If you want live comment and annotation updates, including to your own comments and annotations, please add either the relevant tag RSS or Atom feed to your preferred feed reading solution:

So long as the comment has the nljc tag, it will appear in these feeds. You may also use the nljc tag to comment on our newsletters.

Viewing Hypothes.is annotation in RSS feed reader.
My Hypothes.is annotation in my feed reader. It appears because I added the tag “nljc” to my comment.

The Hypothes.is RSS and Atom documentation explains how to create feeds for individual posts, so you may also do that if you want to follow a single post. I would be surprised if there are enough annotations and comments to make that a particularly useful option – but you never know.

Comment and Annotation Notes

  1. Comments and annotations are stored on Hypothes.is’s server. One flaw of Hypothes.is is that if an article is deleted or changes in certain ways, annotations will become “orphaned,” meaning they still exist but cannot be seen on the original article. I do occasionally update old articles, most often to replace images or make minor technical fixes, and I am not sure whether any change causes orphaning or only changes which cover the original annotation. In the end, I will prioritize the site over annotations, so it is possible annotations may occasionally become orphaned – but the comments will always exist and be accessible.
  2. All public Hypothes.is comments and annotations are in the public domain. Thus, I may quote comments and annotations of particular interest on The New Leaf Journal or in other projects. However, in so doing, I will cite to the annotation link and the author just as I do for all links. If you do not want your New Leaf Journal annotations to be seen, you can either set them to private instead of public or post them in a private group.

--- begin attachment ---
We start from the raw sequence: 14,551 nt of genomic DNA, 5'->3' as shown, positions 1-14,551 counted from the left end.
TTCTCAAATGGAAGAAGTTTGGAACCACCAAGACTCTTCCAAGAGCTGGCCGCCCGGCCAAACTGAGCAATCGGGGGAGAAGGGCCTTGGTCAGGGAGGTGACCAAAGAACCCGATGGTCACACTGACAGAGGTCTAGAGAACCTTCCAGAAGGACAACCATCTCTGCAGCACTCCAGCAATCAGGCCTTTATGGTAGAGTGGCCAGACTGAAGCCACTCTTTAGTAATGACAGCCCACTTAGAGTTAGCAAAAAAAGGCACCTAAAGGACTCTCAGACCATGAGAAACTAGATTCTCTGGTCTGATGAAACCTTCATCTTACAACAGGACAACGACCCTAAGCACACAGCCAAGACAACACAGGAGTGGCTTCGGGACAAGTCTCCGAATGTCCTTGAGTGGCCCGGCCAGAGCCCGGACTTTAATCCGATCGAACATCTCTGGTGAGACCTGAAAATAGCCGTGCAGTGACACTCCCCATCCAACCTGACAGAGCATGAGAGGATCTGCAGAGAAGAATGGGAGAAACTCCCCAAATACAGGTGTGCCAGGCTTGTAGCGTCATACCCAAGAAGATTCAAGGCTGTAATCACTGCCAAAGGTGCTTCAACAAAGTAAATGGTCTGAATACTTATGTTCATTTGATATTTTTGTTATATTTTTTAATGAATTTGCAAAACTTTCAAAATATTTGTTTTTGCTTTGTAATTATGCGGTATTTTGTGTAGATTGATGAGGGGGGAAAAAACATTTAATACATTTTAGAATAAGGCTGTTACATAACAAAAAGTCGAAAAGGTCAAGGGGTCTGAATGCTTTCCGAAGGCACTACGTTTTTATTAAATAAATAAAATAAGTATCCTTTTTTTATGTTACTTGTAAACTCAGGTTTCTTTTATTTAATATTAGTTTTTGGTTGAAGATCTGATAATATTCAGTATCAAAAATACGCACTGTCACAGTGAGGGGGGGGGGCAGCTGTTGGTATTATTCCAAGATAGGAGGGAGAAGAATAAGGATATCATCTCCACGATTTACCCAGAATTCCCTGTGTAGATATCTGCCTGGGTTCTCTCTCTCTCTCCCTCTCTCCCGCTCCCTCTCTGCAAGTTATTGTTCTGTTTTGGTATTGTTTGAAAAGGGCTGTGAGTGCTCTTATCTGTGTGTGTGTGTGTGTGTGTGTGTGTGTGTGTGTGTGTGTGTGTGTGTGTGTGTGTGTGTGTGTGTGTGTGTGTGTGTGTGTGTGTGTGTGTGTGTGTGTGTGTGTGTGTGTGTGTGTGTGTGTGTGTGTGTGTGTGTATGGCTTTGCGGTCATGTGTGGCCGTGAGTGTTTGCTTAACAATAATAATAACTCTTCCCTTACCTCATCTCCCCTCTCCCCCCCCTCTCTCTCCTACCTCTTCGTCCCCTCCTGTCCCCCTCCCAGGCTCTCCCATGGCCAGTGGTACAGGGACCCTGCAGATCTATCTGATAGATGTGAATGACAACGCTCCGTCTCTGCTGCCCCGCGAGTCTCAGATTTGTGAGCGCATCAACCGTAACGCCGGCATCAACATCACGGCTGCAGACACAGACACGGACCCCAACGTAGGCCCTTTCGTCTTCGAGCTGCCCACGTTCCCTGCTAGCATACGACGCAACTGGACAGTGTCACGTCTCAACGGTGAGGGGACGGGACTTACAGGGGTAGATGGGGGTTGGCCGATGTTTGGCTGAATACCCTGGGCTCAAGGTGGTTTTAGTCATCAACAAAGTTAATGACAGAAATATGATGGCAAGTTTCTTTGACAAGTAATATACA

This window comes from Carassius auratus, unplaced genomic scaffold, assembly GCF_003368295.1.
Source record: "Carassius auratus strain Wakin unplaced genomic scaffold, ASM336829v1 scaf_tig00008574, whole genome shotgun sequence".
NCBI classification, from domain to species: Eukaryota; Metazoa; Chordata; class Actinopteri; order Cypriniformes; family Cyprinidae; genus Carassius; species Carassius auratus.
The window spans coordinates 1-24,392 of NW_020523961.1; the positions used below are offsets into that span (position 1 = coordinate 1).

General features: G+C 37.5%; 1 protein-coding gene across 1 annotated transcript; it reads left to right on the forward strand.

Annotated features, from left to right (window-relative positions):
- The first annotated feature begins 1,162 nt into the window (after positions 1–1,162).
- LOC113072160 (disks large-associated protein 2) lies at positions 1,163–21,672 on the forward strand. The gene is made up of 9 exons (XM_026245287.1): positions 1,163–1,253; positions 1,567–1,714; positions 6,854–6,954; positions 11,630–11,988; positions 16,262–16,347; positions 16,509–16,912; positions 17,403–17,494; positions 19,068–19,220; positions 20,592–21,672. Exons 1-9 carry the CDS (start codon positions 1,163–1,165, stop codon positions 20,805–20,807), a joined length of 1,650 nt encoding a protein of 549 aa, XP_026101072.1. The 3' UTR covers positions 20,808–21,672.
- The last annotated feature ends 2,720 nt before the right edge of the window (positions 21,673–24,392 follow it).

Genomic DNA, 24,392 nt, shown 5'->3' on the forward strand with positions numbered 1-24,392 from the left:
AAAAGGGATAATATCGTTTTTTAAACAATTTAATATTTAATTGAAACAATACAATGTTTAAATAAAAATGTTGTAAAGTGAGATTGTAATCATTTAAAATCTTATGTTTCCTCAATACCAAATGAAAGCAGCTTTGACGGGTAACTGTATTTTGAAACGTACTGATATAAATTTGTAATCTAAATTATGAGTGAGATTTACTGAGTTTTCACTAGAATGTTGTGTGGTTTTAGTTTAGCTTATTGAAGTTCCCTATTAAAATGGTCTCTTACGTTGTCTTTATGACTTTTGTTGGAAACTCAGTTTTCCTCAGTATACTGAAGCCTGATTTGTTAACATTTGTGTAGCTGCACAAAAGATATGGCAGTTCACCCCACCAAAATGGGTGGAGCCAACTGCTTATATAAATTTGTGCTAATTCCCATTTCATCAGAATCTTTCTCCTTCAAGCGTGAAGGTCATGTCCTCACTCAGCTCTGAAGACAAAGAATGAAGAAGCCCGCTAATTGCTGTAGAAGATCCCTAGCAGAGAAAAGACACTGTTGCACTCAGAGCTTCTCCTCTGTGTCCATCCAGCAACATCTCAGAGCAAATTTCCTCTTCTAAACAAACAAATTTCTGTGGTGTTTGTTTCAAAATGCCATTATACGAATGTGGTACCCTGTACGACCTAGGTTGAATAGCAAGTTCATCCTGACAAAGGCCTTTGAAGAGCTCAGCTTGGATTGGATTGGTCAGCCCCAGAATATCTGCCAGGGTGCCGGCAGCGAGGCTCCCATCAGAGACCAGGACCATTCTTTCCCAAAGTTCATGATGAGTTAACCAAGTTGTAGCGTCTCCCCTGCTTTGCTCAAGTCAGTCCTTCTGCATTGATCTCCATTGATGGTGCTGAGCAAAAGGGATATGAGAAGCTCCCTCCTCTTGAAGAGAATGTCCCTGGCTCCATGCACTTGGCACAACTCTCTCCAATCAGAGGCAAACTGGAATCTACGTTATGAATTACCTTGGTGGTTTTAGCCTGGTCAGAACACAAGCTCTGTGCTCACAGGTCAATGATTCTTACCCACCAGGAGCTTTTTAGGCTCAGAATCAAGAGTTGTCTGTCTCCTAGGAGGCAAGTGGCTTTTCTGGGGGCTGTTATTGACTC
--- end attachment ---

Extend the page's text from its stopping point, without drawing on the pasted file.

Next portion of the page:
Some other notes…

  1. It is possible to integrate Hypothes.is with WordPress. See, for example, how Mr. Ton Zijlstra accomplished this on his very interesting personal blog. While I like how he did this, I tend not to be inclined to add too much direct external functionality to The New Leaf Journal, and I doubt that we will receive enough Hypothes.is activity to justify the trouble and potential complications. If there is demand, I may revisit the issue in the future. But between our domain-specific search link and the tag feed, it should be easy for those who are interested to keep up with Hypothes.is conversations.
  2. I was originally going to make a Hypothes.is group. However, groups are private by default, and there is no way for me to create a public group. While a private group could be interesting, the cross-section of people who read The New Leaf Journal and who already use or will start using Hypothes.is is very small. Moreover, I would prefer that annotations are public so that people who are just interested in seeing discussions about content can follow along. For this reason, I opted against creating a New Leaf Journal group, but I would be interested in doing so if Hypothes.is ever allows public-facing groups.

Finally, do note that I will regularly check for New Leaf Journal annotations and comments generally, not only those with the nljc tag. So if you make a public annotation or comment on a New Leaf Journal piece, I should see it. However, I still recommend using the tag so that we can develop a useful feed for all highlights, comments, and replies.


Hypothes.is is an interesting free and open source project with unique functionality. If you try it, be sure to look into its features beyond commenting on our humble online magazine. For example, if you follow my Hypothes.is feed, you can see articles from around the web that I annotate and comment on, including some which may become New Leaf Journal articles or Newsletter Leaf Journal “Around the Web” shares in the future. While I am not expecting to bring Hypothes.is down with traffic, I look forward to seeing if anyone is interested in using it to highlight and comment on our articles. If you have an interesting thought, question, or comment, you can look forward to a New Leaf Journal reply.

I will update this article in the future if there are any meaningful updates to how we are using Hypothes.is.